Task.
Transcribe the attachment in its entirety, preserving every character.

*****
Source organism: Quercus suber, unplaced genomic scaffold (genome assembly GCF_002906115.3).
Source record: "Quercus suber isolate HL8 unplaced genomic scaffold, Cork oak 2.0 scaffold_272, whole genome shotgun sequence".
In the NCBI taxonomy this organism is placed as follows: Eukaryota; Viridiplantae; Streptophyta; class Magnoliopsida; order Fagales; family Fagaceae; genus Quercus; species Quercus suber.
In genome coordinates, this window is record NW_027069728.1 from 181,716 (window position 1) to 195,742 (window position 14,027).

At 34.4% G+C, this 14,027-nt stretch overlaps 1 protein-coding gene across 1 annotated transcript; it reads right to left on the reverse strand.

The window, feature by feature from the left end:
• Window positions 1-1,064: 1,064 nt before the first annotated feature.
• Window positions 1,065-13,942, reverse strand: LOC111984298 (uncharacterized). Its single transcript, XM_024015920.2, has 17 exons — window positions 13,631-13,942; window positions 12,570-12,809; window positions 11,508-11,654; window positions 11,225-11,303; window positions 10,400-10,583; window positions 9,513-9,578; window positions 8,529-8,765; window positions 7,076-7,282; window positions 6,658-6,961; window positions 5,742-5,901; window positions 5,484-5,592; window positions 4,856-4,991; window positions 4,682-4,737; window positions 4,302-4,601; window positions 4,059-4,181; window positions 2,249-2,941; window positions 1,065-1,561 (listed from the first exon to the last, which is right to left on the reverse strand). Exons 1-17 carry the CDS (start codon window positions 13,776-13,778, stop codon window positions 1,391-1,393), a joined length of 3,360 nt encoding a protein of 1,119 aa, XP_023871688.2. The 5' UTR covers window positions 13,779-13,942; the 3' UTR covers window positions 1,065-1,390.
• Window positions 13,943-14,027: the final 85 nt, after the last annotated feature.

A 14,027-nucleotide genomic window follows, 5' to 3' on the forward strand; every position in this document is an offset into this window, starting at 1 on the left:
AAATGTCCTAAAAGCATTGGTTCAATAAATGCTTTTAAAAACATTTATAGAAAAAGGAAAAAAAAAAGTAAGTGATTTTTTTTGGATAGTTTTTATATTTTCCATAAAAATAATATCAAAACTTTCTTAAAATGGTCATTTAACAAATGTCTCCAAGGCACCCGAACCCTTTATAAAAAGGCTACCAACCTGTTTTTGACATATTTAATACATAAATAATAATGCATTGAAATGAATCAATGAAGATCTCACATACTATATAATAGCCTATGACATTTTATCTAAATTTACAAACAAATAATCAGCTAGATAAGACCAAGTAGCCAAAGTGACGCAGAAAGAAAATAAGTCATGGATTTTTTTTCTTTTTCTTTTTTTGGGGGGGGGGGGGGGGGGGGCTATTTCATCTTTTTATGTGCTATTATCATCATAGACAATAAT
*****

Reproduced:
Source organism: Quercus suber, unplaced genomic scaffold (genome assembly GCF_002906115.3).
Source record: "Quercus suber isolate HL8 unplaced genomic scaffold, Cork oak 2.0 scaffold_272, whole genome shotgun sequence".
In the NCBI taxonomy this organism is placed as follows: Eukaryota; Viridiplantae; Streptophyta; class Magnoliopsida; order Fagales; family Fagaceae; genus Quercus; species Quercus suber.
In genome coordinates, this window is record NW_027069728.1 from 181,716 (window position 1) to 195,742 (window position 14,027).

At 34.4% G+C, this 14,027-nt stretch overlaps 1 protein-coding gene across 1 annotated transcript; it reads right to left on the reverse strand.

The window, feature by feature from the left end:
• Window positions 1-1,064: 1,064 nt before the first annotated feature.
• Window positions 1,065-13,942, reverse strand: LOC111984298 (uncharacterized). Its single transcript, XM_024015920.2, has 17 exons — window positions 13,631-13,942; window positions 12,570-12,809; window positions 11,508-11,654; window positions 11,225-11,303; window positions 10,400-10,583; window positions 9,513-9,578; window positions 8,529-8,765; window positions 7,076-7,282; window positions 6,658-6,961; window positions 5,742-5,901; window positions 5,484-5,592; window positions 4,856-4,991; window positions 4,682-4,737; window positions 4,302-4,601; window positions 4,059-4,181; window positions 2,249-2,941; window positions 1,065-1,561 (listed from the first exon to the last, which is right to left on the reverse strand). Exons 1-17 carry the CDS (start codon window positions 13,776-13,778, stop codon window positions 1,391-1,393), a joined length of 3,360 nt encoding a protein of 1,119 aa, XP_023871688.2. The 5' UTR covers window positions 13,779-13,942; the 3' UTR covers window positions 1,065-1,390.
• Window positions 13,943-14,027: the final 85 nt, after the last annotated feature.

A 14,027-nucleotide genomic window follows, 5' to 3' on the forward strand; every position in this document is an offset into this window, starting at 1 on the left:
AAATGTCCTAAAAGCATTGGTTCAATAAATGCTTTTAAAAACATTTATAGAAAAAGGAAAAAAAAAAGTAAGTGATTTTTTTTGGATAGTTTTTATATTTTCCATAAAAATAATATCAAAACTTTCTTAAAATGGTCATTTAACAAATGTCTCCAAGGCACCCGAACCCTTTATAAAAAGGCTACCAACCTGTTTTTGACATATTTAATACATAAATAATAATGCATTGAAATGAATCAATGAAGATCTCACATACTATATAATAGCCTATGACATTTTATCTAAATTTACAAACAAATAATCAGCTAGATAAGACCAAGTAGCCAAAGTGACGCAGAAAGAAAATAAGTCATGGATTTTTTTTCTTTTTCTTTTTTTGGGGGGGGGGGGGGGGGGGGCTATTTCATCTTTTTATGTGCTATTATCATCATAGACAATAAT